It’s no surprise that Australian children and young people are spending more and more of their time online, with increasing access to devices and technology at their fingertips. And while the benefits are extensive, we can’t ignore the potential risks increased online exposure poses for our children, particularly with more access to pornography that is increasingly violent or portrays gender-based abuse.
The Government recently responded to a Senate References Committee on Environment and Communications report on Harm being done to Australian children through access to pornography on the Internet.
As part of this response, the Government has asked the eSafety office to convene an expert committee to help shape possible policy measures. As Chair, I have convened a select group of experts drawn from the membership of the Online Safety Consultative Working Group (CWG) to assist—a cross section of online safety experts from industry, government, child advocacy, education, academia, not-for-profit and law enforcement sectors.
At the eSafety Office we have bolstered our education materials around this issue on our website. We want to help parents understand the risks, learn how to speak with their children about these issues and help young people build resilience. As such, we have worked with Dr Justin Coulson, one of Australia’s leading parenting experts, to provide parents with much needed practical guidance for dealing with their children’s or teen’s exposure or potential exposure to online pornography.
While education and engagement with our children may serve as the initial frontline defence, there is no single solution to preventing children accessing harmful online content. Parents need to be vigilant in employing a range of protective strategies to prevent and minimise the risks and effects.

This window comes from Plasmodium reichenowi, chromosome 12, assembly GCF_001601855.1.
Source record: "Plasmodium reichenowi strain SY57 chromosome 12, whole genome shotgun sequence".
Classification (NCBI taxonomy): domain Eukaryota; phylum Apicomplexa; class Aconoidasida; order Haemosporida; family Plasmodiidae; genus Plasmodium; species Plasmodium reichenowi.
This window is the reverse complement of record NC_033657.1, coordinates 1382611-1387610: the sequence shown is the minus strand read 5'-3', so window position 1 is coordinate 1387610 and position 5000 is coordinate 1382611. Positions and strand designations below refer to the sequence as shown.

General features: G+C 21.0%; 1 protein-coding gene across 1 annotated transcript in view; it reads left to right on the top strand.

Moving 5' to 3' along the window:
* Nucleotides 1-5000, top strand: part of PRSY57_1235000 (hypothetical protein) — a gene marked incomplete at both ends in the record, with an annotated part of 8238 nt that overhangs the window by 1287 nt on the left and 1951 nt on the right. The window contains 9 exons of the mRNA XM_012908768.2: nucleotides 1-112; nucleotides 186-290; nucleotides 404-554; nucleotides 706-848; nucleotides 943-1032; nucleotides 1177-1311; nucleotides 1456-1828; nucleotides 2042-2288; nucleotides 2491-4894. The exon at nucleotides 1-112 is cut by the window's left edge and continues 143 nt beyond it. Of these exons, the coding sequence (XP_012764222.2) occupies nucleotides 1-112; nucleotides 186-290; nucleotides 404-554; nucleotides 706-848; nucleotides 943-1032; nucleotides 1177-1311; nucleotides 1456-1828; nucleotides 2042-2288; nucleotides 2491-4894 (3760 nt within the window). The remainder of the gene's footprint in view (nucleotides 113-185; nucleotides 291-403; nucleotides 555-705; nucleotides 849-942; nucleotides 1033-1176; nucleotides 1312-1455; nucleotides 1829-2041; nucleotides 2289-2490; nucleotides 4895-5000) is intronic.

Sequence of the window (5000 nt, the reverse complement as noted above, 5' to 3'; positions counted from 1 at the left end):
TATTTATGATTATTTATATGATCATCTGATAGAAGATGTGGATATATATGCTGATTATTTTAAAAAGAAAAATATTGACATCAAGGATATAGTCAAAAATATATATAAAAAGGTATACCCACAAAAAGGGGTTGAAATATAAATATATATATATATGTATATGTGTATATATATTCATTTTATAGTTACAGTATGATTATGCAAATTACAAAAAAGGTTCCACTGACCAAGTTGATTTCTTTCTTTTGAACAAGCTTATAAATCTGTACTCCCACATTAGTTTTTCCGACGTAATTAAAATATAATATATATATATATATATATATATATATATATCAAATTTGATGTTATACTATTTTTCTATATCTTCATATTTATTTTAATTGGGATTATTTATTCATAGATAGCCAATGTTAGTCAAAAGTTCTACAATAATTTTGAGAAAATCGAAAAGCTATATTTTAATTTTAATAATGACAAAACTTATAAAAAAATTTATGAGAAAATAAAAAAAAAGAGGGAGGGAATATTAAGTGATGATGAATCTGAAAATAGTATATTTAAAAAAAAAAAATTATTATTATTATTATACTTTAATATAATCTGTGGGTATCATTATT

A multi-pronged approach may also include deploying parental controls to help limit the types of content and apps children can access, but technology tools, in isolation, will not serve as a total panacea. The ‘set and forget’ mentality can lead to parental complacency and determined tech savvy kids can find ways to circumvent technological protections. In short, there is no substitution for adult engagement and oversight in children’s online lives.
While we cannot monitor our kid’s online use 24/7, we can speak to them about potential risks and help them to develop good cyber-judgment and resilience when they do come across inappropriate or concerning content. We also need to be in tune with what our kids are doing online and what apps and games they’re using. Open and honest discussions should be had early and often so that kids can be aware of the risks and to create an environment where our kids feel comfortable to open up to us about any issue they’re having online, whether it’s something they’ve seen or someone they’ve spoken to.
This is a broader societal issue, playing out on a global scale, and should be tackled with a holistic approach taking into account parental engagement, education in schools and empowering children with critical thinking skills and resilience.
Our iParent portal shares a range of strategies parents can take to help ensure safe online experiences for their children and our 7 ways interactive helps parents manage web-connected devices in the home.
The Office will continue drawing upon the research and expertise of the CWG and other specialists to inform our approach to tackling this issue and in making recommendations to the Government. We will also be periodically updating our guidance with new insights so be sure to check out our latest advice for parents on children and teens accessing online pornography.